Mosquitoes Inherit DEET Resistance

July 28, 2010, 9:21 a.m.

Genetic trait explains how some insects are unaffected by powerful repellent.

Janelle Weaver

A mosquito

A blast of DEET deters some - but not all - mosquitoes from sucking human blood.Rothamsted Research

The indifference of some mosquitoes to a common insect repellent is due to an easily inherited genetic trait that can be rapidly evolved by later generations, a new study suggests.

By selective breeding, James Logan and colleagues at Rothamsted Research in Harpenden, UK, created strains of Aedes aegypti mosquitoes in which half of the females do not respond to DEET (N,N-diethyl-meta-toluamide) — a powerful insect repellent. They suggest that this rapidly evolved insensitivity is due to a single dominant gene — one that confers resistance even if the trait is inherited from only one parent.

The researchers have not identified the gene that they propose is responsible for DEET resistance, or precise details about its workings. They did, however, find a type of odour-sensing cell that responds to DEET in most mosquitoes but is less sensitive to the repellent in the resistant ones. Their findings are reported today in Proceedings of the National Academy of Sciences1.

"That there might actually be a gene lurking in the background in mosquitoes that causes DEET resistance is the single most surprising result," says Leslie Vosshall, who was not involved with the study and who investigates the neural and genetic basis of odour perception in mosquitoes at the Rockefeller University in New York City. "This hasn't really been reported before."

Propagating pests

Aedes aegypti is a species of mosquito that causes yellow fever, dengue fever and other viral diseases. Its blood-sucking females are not all cowed by DEET: around 13% of the laboratory populations tested by Logan's team would land on human arms covered in the repellent.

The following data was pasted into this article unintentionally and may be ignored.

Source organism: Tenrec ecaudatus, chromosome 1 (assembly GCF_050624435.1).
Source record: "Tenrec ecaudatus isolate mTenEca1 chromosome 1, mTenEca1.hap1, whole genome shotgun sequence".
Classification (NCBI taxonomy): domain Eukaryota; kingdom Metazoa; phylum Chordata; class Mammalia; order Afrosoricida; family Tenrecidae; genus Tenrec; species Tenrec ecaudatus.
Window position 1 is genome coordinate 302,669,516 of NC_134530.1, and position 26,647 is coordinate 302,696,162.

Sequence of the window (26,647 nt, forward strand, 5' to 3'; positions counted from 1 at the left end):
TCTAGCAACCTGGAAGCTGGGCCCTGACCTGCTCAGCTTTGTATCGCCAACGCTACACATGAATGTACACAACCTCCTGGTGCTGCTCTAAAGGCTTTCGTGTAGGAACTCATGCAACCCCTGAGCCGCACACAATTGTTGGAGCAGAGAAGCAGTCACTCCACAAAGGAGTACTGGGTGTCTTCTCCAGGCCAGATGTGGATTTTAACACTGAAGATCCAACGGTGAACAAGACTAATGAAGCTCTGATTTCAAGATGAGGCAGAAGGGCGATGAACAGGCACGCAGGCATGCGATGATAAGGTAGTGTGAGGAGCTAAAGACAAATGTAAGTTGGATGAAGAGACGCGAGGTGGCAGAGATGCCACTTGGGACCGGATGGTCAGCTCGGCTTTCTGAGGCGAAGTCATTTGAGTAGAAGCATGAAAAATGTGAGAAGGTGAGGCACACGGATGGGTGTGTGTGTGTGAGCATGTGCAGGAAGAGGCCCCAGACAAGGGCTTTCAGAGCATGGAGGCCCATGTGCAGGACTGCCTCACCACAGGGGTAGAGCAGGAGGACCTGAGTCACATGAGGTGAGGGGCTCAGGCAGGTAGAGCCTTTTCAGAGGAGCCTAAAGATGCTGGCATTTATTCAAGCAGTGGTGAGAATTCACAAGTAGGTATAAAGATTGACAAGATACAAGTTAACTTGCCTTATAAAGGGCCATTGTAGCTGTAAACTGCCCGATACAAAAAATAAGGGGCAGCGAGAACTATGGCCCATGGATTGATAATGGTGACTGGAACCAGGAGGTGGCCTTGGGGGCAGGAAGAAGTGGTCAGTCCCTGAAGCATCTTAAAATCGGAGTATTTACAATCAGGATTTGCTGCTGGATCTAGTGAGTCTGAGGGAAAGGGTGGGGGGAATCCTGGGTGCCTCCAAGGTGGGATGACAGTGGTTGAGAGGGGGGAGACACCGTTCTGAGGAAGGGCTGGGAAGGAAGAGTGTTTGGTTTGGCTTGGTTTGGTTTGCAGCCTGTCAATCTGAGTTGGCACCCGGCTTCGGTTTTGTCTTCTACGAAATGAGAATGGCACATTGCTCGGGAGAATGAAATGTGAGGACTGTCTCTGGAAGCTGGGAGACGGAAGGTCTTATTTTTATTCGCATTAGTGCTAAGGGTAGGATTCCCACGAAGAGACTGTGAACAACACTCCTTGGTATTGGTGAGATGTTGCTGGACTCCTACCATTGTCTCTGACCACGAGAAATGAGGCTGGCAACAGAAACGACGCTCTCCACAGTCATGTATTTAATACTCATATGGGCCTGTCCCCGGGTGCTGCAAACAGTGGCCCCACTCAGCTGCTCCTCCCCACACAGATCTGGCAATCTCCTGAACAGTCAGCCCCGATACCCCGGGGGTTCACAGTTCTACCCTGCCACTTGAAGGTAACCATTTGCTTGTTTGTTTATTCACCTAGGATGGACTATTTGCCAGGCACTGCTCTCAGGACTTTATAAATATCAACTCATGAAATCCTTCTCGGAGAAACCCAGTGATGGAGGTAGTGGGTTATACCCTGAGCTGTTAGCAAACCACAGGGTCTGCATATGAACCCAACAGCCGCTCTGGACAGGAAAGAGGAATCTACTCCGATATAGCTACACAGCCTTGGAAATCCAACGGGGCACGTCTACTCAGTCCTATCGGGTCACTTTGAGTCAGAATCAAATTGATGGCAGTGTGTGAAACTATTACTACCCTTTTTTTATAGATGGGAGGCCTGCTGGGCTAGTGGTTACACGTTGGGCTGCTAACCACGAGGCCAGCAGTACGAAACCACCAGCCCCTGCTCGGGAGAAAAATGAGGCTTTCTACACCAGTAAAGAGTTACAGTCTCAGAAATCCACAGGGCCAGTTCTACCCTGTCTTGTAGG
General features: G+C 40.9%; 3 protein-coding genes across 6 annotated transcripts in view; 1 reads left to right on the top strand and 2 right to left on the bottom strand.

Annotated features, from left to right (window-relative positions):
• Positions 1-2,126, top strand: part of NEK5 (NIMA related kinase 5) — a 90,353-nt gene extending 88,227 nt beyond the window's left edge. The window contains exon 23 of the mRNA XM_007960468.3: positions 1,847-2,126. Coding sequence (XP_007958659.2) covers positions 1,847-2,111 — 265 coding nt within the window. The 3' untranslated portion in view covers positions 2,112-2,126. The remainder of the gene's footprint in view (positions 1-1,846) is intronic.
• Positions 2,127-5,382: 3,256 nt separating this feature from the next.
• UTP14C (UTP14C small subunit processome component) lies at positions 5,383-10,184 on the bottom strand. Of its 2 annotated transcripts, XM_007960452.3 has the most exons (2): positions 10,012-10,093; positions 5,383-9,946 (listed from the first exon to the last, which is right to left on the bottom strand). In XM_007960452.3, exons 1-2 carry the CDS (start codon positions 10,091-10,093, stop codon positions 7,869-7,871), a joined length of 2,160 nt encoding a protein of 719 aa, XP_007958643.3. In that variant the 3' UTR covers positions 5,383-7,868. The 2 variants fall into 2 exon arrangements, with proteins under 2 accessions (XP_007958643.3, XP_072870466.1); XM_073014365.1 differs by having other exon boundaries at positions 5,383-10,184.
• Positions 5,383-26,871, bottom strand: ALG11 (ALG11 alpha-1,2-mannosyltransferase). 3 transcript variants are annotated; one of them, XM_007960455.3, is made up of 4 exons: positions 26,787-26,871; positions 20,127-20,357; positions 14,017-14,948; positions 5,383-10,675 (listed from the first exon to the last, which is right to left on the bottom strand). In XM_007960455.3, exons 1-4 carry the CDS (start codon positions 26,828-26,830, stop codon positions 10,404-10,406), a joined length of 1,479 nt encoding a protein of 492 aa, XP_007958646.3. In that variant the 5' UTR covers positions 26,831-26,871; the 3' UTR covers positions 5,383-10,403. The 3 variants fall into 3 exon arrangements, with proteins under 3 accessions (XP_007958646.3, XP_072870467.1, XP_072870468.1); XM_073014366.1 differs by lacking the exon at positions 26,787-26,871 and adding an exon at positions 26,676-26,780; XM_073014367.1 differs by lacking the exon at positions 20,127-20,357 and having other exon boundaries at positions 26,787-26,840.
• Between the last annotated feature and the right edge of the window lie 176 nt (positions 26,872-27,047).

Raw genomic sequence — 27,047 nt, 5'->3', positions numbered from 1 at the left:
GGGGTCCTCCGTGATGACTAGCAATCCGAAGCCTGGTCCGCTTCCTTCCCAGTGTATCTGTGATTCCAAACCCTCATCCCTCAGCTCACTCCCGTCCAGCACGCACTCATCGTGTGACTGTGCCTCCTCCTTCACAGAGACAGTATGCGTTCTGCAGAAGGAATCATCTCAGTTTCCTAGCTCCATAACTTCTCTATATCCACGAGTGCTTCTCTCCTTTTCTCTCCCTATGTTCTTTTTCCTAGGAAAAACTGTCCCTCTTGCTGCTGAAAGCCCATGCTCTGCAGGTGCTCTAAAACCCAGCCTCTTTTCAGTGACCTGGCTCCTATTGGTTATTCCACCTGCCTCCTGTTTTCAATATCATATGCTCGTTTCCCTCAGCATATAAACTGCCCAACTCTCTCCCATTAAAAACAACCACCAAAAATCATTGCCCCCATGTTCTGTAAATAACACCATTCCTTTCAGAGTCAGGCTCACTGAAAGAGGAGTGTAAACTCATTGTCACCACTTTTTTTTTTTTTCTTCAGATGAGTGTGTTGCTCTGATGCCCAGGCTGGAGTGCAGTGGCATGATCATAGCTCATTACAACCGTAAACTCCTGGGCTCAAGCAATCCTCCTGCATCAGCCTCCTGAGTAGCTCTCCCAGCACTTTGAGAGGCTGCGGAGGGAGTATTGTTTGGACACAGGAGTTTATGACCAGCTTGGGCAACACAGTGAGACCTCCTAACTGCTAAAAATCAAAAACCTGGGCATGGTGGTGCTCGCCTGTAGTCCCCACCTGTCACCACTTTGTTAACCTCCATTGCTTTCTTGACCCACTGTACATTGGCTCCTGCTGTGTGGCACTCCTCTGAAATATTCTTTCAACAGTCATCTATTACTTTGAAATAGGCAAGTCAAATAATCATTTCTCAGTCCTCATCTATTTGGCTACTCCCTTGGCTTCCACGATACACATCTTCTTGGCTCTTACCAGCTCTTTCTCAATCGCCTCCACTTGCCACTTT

Researchers had previously found weak evidence that DEET resistance could be inherited in these mosquitoes, says John Brookfield, a coauthor of the paper and a geneticist at the University of Nottingham. But after picking out the DEET-insensitive females, the team found that in a single generation of breeding with untested males, they could create a strain where 50% of the females did not respond to DEET. That proportion remained relatively stable across subsequent generations of selective breeding.

This fast pickup and later stability suggests that a single gene, rather than an aggregation of multiple genetic traits, is key for DEET detection, Brookfield says — at least, in the population the researchers studied. And when the nonresistant mosquitoes were later mated with the resistant population, around half of their offspring were insensitive to DEET — suggesting that the gene is dominant. A previous study on the fruitfly, Drosophila melanogaster, had found that a nondominant trait could lead to inherited DEET resistance.

Insensitive types

Trying to narrow down what the gene could be doing, the researchers focused on the odour-sensing cells found in antennae, which are known to detect DEET and other chemicals. Though some studies have suggested that DEET works by jamming neurons that sense human odours, others have picked out neurons which seem to specifically respond to DEET.

The team found that odour-sensing cells in general were less sensitive to DEET in resistant females compared with cells in nonresistant females. But they also spotted one type of neuron that showed distinctly lower responses to high DEET concentrations in the repellent-insensitive females. Any gene responsible for this effect might alter that cell so that it could not recognize DEET or it might mutate an odorant-binding protein that delivers DEET to a receptor, the team speculates.

Vosshall says that the study shows there is a genetic basis for sensing DEET but it doesn't resolve how the resistance works. "What remains to be shown is a causal link between the effects on the antenna and insensitivity to DEET," she says. The authors excluded from their analysis one set of neurons that were missing in insensitive mosquitoes, she points out, which could explain why they could not sense DEET.

Whatever the molecular mechanisms involved turn out to be, the study further affirms that repellents like DEET may lead to resistance over time if used to control mosquito-borne disease on a large scale, says Logan. He next wants to test the evolution of DEET sensitivity using wild populations of mosquitoes, including those that spread malaria. "We're not saying that repellents shouldn't be used," he says. "But we have to understand how they work before we can use them properly."

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